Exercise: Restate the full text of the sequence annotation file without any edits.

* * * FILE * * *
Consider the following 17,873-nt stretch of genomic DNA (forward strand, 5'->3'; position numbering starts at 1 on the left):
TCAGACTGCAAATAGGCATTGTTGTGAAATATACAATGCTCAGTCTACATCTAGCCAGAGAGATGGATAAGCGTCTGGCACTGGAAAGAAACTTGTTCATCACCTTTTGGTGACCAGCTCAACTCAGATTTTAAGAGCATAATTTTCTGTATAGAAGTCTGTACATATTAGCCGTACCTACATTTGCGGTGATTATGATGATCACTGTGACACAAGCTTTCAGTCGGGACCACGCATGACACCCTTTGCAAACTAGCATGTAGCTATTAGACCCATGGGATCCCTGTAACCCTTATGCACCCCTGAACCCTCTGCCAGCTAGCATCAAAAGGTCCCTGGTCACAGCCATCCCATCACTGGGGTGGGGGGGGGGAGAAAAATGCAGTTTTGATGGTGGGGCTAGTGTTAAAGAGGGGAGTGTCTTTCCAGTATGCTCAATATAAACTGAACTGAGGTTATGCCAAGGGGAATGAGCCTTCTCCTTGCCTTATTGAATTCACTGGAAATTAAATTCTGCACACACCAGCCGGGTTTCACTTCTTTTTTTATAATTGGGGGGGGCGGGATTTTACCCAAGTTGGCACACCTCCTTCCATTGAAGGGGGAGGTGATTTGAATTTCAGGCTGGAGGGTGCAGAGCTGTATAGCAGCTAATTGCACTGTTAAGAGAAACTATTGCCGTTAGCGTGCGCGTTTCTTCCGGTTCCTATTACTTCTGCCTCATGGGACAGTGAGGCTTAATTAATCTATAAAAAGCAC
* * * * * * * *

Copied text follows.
Consider the following 17,873-nt stretch of genomic DNA (forward strand, 5'->3'; position numbering starts at 1 on the left):
TCAGACTGCAAATAGGCATTGTTGTGAAATATACAATGCTCAGTCTACATCTAGCCAGAGAGATGGATAAGCGTCTGGCACTGGAAAGAAACTTGTTCATCACCTTTTGGTGACCAGCTCAACTCAGATTTTAAGAGCATAATTTTCTGTATAGAAGTCTGTACATATTAGCCGTACCTACATTTGCGGTGATTATGATGATCACTGTGACACAAGCTTTCAGTCGGGACCACGCATGACACCCTTTGCAAACTAGCATGTAGCTATTAGACCCATGGGATCCCTGTAACCCTTATGCACCCCTGAACCCTCTGCCAGCTAGCATCAAAAGGTCCCTGGTCACAGCCATCCCATCACTGGGGTGGGGGGGGGGAGAAAAATGCAGTTTTGATGGTGGGGCTAGTGTTAAAGAGGGGAGTGTCTTTCCAGTATGCTCAATATAAACTGAACTGAGGTTATGCCAAGGGGAATGAGCCTTCTCCTTGCCTTATTGAATTCACTGGAAATTAAATTCTGCACACACCAGCCGGGTTTCACTTCTTTTTTTATAATTGGGGGGGGCGGGATTTTACCCAAGTTGGCACACCTCCTTCCATTGAAGGGGGAGGTGATTTGAATTTCAGGCTGGAGGGTGCAGAGCTGTATAGCAGCTAATTGCACTGTTAAGAGAAACTATTGCCGTTAGCGTGCGCGTTTCTTCCGGTTCCTATTACTTCTGCCTCATGGGACAGTGAGGCTTAATTAATCTATAAAAAGCAC